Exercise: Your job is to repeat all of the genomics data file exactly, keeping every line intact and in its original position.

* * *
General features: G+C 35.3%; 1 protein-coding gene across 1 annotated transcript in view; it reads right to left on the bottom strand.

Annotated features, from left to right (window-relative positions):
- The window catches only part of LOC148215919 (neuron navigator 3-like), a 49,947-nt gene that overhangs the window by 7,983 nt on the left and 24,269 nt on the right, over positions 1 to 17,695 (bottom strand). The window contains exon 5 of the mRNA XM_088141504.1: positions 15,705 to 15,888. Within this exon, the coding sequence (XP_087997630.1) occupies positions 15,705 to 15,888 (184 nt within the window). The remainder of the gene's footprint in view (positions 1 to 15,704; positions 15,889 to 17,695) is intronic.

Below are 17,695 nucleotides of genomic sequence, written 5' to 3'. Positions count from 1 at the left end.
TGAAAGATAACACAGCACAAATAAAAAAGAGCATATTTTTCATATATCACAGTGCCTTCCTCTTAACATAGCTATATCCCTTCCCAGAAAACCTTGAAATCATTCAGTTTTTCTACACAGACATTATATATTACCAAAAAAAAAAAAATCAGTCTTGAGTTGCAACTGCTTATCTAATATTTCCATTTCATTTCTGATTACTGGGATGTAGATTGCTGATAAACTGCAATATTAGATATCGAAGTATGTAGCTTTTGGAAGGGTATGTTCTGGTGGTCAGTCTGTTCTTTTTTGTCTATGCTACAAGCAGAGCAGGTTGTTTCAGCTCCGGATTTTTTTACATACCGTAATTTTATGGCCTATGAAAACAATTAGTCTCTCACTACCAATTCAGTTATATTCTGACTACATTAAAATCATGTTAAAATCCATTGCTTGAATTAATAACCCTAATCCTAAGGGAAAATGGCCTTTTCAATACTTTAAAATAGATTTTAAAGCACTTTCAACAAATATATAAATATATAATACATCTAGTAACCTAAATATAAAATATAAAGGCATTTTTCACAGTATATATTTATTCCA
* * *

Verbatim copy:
General features: G+C 35.3%; 1 protein-coding gene across 1 annotated transcript in view; it reads right to left on the bottom strand.

Annotated features, from left to right (window-relative positions):
- The window catches only part of LOC148215919 (neuron navigator 3-like), a 49,947-nt gene that overhangs the window by 7,983 nt on the left and 24,269 nt on the right, over positions 1 to 17,695 (bottom strand). The window contains exon 5 of the mRNA XM_088141504.1: positions 15,705 to 15,888. Within this exon, the coding sequence (XP_087997630.1) occupies positions 15,705 to 15,888 (184 nt within the window). The remainder of the gene's footprint in view (positions 1 to 15,704; positions 15,889 to 17,695) is intronic.

Below are 17,695 nucleotides of genomic sequence, written 5' to 3'. Positions count from 1 at the left end.
TGAAAGATAACACAGCACAAATAAAAAAGAGCATATTTTTCATATATCACAGTGCCTTCCTCTTAACATAGCTATATCCCTTCCCAGAAAACCTTGAAATCATTCAGTTTTTCTACACAGACATTATATATTACCAAAAAAAAAAAAATCAGTCTTGAGTTGCAACTGCTTATCTAATATTTCCATTTCATTTCTGATTACTGGGATGTAGATTGCTGATAAACTGCAATATTAGATATCGAAGTATGTAGCTTTTGGAAGGGTATGTTCTGGTGGTCAGTCTGTTCTTTTTTGTCTATGCTACAAGCAGAGCAGGTTGTTTCAGCTCCGGATTTTTTTACATACCGTAATTTTATGGCCTATGAAAACAATTAGTCTCTCACTACCAATTCAGTTATATTCTGACTACATTAAAATCATGTTAAAATCCATTGCTTGAATTAATAACCCTAATCCTAAGGGAAAATGGCCTTTTCAATACTTTAAAATAGATTTTAAAGCACTTTCAACAAATATATAAATATATAATACATCTAGTAACCTAAATATAAAATATAAAGGCATTTTTCACAGTATATATTTATTCCA